Ethiopia has become one of the busiest adoption destinations in the world, thanks in part to loose controls that make it one of the fastest places to adopt a child. Nearly one out of five children adopted by Americans hailed from Ethiopia the past two years, second only to China.
Many youngsters, like Melesech, are thriving in loving homes. Still, the U.S. State Department has cautioned that Ethiopia's lax oversight, mixed with poverty and the perils of cross-cultural misunderstanding, leaves room for abuse.
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The experience recounted by Mel's biological father, Mathewos Delebo, shows many of the complexities. Mr. Delebo, a 38-year-old farmer, acknowledges freely giving up his youngest child for adoption. Earlier this year, in the mud-hut village of Le-barfeta in southeastern Ethiopia where he lives, he described why he did it.
Four years ago, he claimed, a stranger—a middleman in the adoption trade—came to his village and persuaded him to give up a child with the promise that she would grow up and send money to support him. "White people are taking children of the poor and helping them get a better life," Mr. Delebo said he was told. "It will be good for you."
Mr. Delebo claimed he didn't understand that he was giving up Mel for good, and thought that she would send money home. Mr. Delebo doesn't recall the middleman's name and hasn't seen him for years. [Later in the article it says, "First, Mr. Delebo said, he offered two of his sons, who were then about eight and nine. But the orphanage said it needed children younger than five. So he came back with Melesech."]
U.S. government officials say middlemen are often employed by orphanages to find adoption candidates. Mr. Delebo's middleman can't be found so there is no way to know his motives.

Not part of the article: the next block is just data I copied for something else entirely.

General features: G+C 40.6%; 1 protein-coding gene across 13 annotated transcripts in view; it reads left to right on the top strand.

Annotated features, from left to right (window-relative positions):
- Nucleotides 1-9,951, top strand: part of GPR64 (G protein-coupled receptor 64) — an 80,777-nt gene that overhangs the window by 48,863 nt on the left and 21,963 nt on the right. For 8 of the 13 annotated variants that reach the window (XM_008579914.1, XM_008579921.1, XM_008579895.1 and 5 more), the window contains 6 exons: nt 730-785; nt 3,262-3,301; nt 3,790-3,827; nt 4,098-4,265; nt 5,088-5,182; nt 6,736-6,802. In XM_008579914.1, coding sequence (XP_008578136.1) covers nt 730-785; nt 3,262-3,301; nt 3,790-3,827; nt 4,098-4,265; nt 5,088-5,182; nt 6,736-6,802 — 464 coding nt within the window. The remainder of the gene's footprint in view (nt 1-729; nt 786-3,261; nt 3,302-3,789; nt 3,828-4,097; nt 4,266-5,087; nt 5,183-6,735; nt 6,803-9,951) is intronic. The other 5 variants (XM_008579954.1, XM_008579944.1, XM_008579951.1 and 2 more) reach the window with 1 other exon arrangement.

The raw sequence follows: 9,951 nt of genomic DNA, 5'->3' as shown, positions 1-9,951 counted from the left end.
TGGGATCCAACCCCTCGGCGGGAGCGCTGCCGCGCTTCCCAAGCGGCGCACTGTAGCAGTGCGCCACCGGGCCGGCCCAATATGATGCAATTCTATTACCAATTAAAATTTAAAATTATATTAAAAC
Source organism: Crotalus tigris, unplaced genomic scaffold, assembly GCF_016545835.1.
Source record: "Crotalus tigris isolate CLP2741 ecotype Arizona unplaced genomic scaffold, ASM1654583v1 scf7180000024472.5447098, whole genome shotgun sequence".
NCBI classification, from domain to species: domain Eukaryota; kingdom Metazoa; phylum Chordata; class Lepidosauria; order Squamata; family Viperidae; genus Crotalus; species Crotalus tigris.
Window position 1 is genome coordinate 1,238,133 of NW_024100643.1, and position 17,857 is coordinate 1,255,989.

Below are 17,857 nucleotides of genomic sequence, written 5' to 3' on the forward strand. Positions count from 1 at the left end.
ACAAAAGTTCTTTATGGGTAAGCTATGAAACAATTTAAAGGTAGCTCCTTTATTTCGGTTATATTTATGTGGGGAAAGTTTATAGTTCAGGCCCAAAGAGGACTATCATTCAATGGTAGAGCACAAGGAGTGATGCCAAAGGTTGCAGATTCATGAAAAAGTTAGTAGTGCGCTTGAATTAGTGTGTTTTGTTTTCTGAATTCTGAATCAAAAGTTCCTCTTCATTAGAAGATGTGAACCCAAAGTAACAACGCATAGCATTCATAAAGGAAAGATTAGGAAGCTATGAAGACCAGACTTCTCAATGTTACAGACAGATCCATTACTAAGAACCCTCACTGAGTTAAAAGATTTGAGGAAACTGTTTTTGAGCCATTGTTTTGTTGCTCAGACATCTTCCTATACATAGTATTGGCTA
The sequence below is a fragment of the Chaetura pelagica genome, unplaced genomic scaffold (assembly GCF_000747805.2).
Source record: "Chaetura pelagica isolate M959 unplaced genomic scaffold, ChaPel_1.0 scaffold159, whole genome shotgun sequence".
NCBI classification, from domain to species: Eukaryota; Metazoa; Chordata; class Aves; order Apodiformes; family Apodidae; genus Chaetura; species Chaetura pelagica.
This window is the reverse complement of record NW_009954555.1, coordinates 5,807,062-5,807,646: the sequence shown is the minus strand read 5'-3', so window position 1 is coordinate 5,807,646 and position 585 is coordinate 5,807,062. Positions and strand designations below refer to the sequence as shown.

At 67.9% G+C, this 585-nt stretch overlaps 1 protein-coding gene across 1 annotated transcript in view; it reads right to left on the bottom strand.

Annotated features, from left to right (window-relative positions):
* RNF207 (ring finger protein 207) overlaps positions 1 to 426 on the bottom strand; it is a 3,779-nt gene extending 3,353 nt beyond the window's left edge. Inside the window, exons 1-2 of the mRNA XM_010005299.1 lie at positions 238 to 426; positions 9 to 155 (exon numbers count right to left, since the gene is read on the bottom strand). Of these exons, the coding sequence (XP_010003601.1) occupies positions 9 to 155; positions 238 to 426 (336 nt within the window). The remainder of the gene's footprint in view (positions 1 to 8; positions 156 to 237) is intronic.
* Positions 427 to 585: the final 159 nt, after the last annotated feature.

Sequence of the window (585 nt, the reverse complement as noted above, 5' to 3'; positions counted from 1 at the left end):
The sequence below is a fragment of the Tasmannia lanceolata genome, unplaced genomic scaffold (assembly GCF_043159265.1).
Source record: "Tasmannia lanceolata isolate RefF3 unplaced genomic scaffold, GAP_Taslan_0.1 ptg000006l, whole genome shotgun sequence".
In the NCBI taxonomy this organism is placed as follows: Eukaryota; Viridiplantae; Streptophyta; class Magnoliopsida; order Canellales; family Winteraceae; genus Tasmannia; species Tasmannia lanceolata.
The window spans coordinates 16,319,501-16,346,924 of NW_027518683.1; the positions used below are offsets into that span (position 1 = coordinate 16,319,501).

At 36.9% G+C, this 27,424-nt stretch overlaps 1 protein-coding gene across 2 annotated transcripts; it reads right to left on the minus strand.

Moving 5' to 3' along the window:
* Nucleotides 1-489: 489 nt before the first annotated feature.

The middleman's alleged pitch had its appeal. Mr. Delebo's first wife, Mel's biological mother, died of malaria when Mel was a baby. Today Mr. Delebo, his second wife, and his six remaining children live on the 60 cents a day he earns building huts. Drought has ravaged his crops. The family subsists on maize flour, beans and wild bananas, which grow in abundance.
Mr. Delebo said he now suffers from malaria himself—the disease that killed Mel's birth mother. "I have the same illness," he said. "Sometimes I feel very hot and sometimes I feel very cold."
Despite mixed feelings over Mel's adoption, recently he wondered aloud if it might be a good idea to give up some of his other children. "When I see pictures of Melesech and how happy she looks," he said, referring to snapshots the Roths have given him, "I wish I could send my other children, too." Since the local middleman disappeared, he's not sure how to make that happen.
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Ethiopia isn't a signatory to The Hague Convention, a treaty to guarantee intercountry adoption is transparent and in a child's best interest. The country lacks infrastructure and personnel to regulate a process that usually begins deep in the countryside. Some of the largest and most reputable U.S. agencies adopt from Ethiopia.
A U.S. investigation of Ethiopian adoptions in 2009 and 2010 found inaccurate adoptee paperwork and orphanages using financial incentives to recruit children. The U.S. embassy found anecdotal evidence that scouts purporting to be state health workers weighed infants, then took them away from their parents on the pretext that the children weren't receiving adequate care. Ethiopian families often are solicited with promises that a relinquished child will become affluent and provide for the family left behind, said Ms. Jacobs, the U.S. adoption chief.
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